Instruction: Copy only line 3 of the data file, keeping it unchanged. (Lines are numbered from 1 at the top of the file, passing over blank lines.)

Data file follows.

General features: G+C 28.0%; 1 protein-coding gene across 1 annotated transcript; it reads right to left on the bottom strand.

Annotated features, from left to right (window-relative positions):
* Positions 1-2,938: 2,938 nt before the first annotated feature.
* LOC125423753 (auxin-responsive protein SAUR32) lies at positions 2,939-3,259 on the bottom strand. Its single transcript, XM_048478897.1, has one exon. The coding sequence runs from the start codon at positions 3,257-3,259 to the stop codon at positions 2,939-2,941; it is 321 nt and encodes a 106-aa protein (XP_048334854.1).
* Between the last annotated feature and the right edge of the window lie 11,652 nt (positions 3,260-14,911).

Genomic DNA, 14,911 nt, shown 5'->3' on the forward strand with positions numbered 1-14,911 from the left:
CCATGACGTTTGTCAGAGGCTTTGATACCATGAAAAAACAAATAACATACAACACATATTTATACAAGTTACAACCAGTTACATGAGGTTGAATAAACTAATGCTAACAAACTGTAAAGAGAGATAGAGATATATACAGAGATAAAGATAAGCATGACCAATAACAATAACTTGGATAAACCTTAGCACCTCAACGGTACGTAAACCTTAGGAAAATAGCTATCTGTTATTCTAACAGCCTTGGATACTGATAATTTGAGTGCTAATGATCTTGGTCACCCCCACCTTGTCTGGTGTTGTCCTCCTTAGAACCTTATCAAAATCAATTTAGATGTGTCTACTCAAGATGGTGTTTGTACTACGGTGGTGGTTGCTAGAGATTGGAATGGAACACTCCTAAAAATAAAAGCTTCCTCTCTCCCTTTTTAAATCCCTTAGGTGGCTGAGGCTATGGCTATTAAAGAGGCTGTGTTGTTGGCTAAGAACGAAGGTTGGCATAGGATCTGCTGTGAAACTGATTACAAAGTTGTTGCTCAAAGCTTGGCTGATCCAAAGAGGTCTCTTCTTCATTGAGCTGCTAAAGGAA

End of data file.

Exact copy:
* Positions 1-2,938: 2,938 nt before the first annotated feature.